Searching over 5,500,000 cases.


searching
Buy This Entire Record For $7.95

Download the entire decision to receive the complete text, official citation,
docket number, dissents and concurrences, and footnotes for this case.

Learn more about what you receive with purchase of this case.

Betts v. Commissioner of Correction

Court of Appeals of Connecticut

March 12, 2019

WILLIAM BETTS
v.
COMMISSIONEROF CORRECTION

          Argued December 6, 2018

          Amended petition for a writ of habeas corpus, brought to the Superior Court in the judicial district of Tolland and tried to the court, Oliver, J.; judgment denying the petition, from which the petitioner, on the granting of certification, appealed to this court.

          Deren Manasevit, assigned counsel, for the appellant (petitioner).

          Nancy L. Chupak, senior assistant state's attorney, with whom, on the brief, were Gail P. Hardy, state's attorney, and David Carlucci, senior assistant state's attorney, for the appellee (respondent).

          DiPentima, C. J., and Sheldon and Pellegrino, Js.

          OPINION

          SHELDON, J.

         The petitioner, William Betts, appeals from the judgment of the habeas court denying his amended petition for a writ of habeas corpus, in which he claimed that trial counsel in his underlying criminal prosecution rendered ineffective assistance by giving him constitutionally inadequate advice concerning the state's pretrial plea offer to recommend a lesser sentence in exchange for his guilty plea to certain charges, which he rejected before the start of trial. On appeal, the petitioner claims that the habeas court erred in ruling that (1) trial counsel did not give him inadequate advice concerning the state's pretrial plea offer, and (2) he was not prejudiced by such allegedly inadequate advice in connection with that offer. We disagree with both of the petitioner's claims and, therefore, affirm the judgment of the habeas court.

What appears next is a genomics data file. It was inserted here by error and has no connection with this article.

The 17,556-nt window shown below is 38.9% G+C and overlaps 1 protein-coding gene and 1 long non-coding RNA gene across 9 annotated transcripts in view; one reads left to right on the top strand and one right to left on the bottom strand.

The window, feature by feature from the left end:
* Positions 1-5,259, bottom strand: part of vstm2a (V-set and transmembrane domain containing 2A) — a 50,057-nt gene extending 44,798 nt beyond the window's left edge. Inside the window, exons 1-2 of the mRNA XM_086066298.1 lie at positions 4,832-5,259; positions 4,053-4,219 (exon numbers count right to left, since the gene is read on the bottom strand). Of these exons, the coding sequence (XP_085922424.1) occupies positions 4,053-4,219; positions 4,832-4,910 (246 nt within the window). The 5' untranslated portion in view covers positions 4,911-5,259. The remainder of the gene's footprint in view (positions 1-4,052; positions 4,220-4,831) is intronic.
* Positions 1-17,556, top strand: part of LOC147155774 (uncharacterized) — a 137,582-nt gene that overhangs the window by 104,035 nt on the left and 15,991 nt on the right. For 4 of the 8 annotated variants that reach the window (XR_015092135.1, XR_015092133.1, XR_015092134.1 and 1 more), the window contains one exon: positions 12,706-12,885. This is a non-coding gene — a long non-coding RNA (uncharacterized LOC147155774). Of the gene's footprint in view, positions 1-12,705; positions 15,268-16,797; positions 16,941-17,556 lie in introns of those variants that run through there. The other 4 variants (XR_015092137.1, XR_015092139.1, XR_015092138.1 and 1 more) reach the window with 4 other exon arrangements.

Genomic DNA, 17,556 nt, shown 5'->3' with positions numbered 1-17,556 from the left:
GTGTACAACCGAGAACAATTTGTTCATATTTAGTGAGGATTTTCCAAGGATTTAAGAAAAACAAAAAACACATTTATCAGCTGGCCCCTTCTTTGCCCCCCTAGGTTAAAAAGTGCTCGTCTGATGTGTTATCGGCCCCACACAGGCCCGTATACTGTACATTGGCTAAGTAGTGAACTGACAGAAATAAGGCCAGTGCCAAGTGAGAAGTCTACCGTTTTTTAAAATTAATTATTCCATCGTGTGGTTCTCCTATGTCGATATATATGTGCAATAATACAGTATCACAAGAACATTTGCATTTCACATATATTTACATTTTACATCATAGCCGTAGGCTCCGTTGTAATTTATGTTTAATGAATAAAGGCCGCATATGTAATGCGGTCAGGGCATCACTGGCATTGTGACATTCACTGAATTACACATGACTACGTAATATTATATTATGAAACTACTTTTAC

On May 19, 2005, the petitioner was convicted, after a jury trial, of one count each of risk of injury to a child in violation of General Statutes § 53-21 (a) (1), sexual assault in the third degree in violation of General Statutes § 53a-72a (a) (1) (a), assault in the third degree in violation of General Statutes § 53a-61, and interfering with an emergency call in violation of General Statutes § 53a-183b, and of two counts of risk of injury to a child in violation of General Statutes § 53-21 (a) (2). On July 12, 2005, the petitioner was sentenced on his conviction of those charges, together with two resulting violations of probation to which he had pleaded guilty, to a total effective sentence of forty-three years incarceration, execution suspended after twenty-three years, followed by thirty-five years of probation. The petitioner appealed his conviction, which was affirmed by our Supreme Court on March 18, 2008. See State v. Betts, 286 Conn. 88, 942 A.2d 364 (2008).

         The following facts, as described by our Supreme Court in its decision on the petitioner's direct appeal, are relevant to our disposition of this appeal. ‘‘On February 29, 2004, A.L., [1] the thirteen year old victim, visited the home of T.H., her mother, as she did typically once every other week. During that visit, A.L. and the [petitioner], who was T.H.'s fiance´, watched television together in the living room while T.H. slept in a downstairs bedroom that she shared with the [petitioner]. A.L., who initially was sitting on the floor, then moved to [lie] down on the couch, at which time the [petitioner] put his hand in her shirt and touched her breasts before moving his hand down to rub her ‘privates' with his right hand. A.L. told the [petitioner] to stop touching her or else she would kick him, and then started to bang on the floor to wake T.H. The [petitioner] stopped briefly, but then lay on top of A.L. and continued to touch her and grab her breasts with even more force.